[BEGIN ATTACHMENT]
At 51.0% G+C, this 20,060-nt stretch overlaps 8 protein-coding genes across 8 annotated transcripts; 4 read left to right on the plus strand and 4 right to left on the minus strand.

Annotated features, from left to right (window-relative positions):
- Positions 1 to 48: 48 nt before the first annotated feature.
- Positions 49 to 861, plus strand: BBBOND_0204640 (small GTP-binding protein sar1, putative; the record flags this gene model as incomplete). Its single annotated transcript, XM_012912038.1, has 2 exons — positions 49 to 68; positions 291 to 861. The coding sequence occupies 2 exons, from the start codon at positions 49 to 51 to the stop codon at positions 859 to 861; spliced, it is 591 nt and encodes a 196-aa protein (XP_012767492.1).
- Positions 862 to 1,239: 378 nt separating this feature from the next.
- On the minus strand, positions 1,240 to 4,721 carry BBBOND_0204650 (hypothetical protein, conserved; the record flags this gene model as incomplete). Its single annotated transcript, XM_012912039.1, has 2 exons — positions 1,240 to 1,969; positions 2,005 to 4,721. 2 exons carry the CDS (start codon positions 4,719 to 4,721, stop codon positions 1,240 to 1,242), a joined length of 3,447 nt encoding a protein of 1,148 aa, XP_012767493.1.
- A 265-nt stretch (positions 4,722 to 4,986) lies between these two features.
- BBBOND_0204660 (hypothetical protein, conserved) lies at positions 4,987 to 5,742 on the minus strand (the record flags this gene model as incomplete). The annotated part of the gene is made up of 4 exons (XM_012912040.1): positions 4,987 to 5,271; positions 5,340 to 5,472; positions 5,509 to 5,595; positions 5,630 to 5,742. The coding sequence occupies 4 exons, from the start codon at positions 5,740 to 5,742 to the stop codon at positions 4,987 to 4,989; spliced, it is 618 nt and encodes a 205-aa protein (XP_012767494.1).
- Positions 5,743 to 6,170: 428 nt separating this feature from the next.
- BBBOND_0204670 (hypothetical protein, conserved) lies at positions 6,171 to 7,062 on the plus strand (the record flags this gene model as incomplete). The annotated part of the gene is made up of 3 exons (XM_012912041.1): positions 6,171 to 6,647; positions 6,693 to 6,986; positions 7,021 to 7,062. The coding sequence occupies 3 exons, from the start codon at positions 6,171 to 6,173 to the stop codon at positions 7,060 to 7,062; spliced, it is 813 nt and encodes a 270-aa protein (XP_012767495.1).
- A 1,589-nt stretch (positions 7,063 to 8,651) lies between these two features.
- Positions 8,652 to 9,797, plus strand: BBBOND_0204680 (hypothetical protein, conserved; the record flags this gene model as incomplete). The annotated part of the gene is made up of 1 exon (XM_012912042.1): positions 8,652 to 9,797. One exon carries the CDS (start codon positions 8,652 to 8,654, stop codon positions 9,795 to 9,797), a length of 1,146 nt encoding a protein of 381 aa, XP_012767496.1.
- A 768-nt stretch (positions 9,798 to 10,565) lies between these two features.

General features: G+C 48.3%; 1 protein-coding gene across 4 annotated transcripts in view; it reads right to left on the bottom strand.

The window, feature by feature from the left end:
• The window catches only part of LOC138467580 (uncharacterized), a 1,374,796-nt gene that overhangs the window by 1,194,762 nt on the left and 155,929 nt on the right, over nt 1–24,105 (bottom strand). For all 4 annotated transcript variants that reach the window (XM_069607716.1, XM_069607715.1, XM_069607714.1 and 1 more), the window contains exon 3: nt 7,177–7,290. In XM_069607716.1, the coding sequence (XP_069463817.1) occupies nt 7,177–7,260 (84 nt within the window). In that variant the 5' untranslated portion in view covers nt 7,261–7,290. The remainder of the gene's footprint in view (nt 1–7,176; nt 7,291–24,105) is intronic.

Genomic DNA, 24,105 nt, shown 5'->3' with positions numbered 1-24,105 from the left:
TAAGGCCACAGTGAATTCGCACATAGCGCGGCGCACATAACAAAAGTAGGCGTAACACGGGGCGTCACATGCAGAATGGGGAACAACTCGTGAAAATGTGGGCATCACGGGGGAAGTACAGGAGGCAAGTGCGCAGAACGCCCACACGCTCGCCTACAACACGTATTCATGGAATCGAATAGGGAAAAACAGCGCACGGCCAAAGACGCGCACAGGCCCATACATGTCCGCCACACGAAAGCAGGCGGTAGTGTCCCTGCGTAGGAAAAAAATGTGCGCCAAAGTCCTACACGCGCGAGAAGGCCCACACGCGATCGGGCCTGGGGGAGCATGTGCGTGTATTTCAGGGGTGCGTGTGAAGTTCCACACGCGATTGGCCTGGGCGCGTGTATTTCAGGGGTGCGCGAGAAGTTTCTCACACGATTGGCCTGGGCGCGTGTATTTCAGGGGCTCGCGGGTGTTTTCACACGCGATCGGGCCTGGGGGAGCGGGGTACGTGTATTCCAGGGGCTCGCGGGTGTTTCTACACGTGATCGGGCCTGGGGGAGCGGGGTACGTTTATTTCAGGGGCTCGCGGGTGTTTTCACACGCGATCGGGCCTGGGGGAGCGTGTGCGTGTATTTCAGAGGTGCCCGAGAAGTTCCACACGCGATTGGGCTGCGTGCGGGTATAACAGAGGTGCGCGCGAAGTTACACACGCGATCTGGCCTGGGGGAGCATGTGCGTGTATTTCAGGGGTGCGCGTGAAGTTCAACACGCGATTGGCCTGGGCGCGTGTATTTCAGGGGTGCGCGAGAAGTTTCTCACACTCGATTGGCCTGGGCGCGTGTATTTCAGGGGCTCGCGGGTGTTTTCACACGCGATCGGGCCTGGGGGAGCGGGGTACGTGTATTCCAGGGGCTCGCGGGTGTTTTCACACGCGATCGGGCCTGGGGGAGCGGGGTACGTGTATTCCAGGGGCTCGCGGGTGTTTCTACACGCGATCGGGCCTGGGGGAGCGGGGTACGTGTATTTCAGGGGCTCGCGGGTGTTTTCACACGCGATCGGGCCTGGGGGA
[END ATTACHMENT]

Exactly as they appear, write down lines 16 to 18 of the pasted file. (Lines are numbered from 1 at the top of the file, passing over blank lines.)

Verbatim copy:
• The window catches only part of LOC138467580 (uncharacterized), a 1,374,796-nt gene that overhangs the window by 1,194,762 nt on the left and 155,929 nt on the right, over nt 1–24,105 (bottom strand). For all 4 annotated transcript variants that reach the window (XM_069607716.1, XM_069607715.1, XM_069607714.1 and 1 more), the window contains exon 3: nt 7,177–7,290. In XM_069607716.1, the coding sequence (XP_069463817.1) occupies nt 7,177–7,260 (84 nt within the window). In that variant the 5' untranslated portion in view covers nt 7,261–7,290. The remainder of the gene's footprint in view (nt 1–7,176; nt 7,291–24,105) is intronic.

Genomic DNA, 24,105 nt, shown 5'->3' with positions numbered 1-24,105 from the left:
TAAGGCCACAGTGAATTCGCACATAGCGCGGCGCACATAACAAAAGTAGGCGTAACACGGGGCGTCACATGCAGAATGGGGAACAACTCGTGAAAATGTGGGCATCACGGGGGAAGTACAGGAGGCAAGTGCGCAGAACGCCCACACGCTCGCCTACAACACGTATTCATGGAATCGAATAGGGAAAAACAGCGCACGGCCAAAGACGCGCACAGGCCCATACATGTCCGCCACACGAAAGCAGGCGGTAGTGTCCCTGCGTAGGAAAAAAATGTGCGCCAAAGTCCTACACGCGCGAGAAGGCCCACACGCGATCGGGCCTGGGGGAGCATGTGCGTGTATTTCAGGGGTGCGTGTGAAGTTCCACACGCGATTGGCCTGGGCGCGTGTATTTCAGGGGTGCGCGAGAAGTTTCTCACACGATTGGCCTGGGCGCGTGTATTTCAGGGGCTCGCGGGTGTTTTCACACGCGATCGGGCCTGGGGGAGCGGGGTACGTGTATTCCAGGGGCTCGCGGGTGTTTCTACACGTGATCGGGCCTGGGGGAGCGGGGTACGTTTATTTCAGGGGCTCGCGGGTGTTTTCACACGCGATCGGGCCTGGGGGAGCGTGTGCGTGTATTTCAGAGGTGCCCGAGAAGTTCCACACGCGATTGGGCTGCGTGCGGGTATAACAGAGGTGCGCGCGAAGTTACACACGCGATCTGGCCTGGGGGAGCATGTGCGTGTATTTCAGGGGTGCGCGTGAAGTTCAACACGCGATTGGCCTGGGCGCGTGTATTTCAGGGGTGCGCGAGAAGTTTCTCACACTCGATTGGCCTGGGCGCGTGTATTTCAGGGGCTCGCGGGTGTTTTCACACGCGATCGGGCCTGGGGGAGCGGGGTACGTGTATTCCAGGGGCTCGCGGGTGTTTTCACACGCGATCGGGCCTGGGGGAGCGGGGTACGTGTATTCCAGGGGCTCGCGGGTGTTTCTACACGCGATCGGGCCTGGGGGAGCGGGGTACGTGTATTTCAGGGGCTCGCGGGTGTTTTCACACGCGATCGGGCCTGGGGGA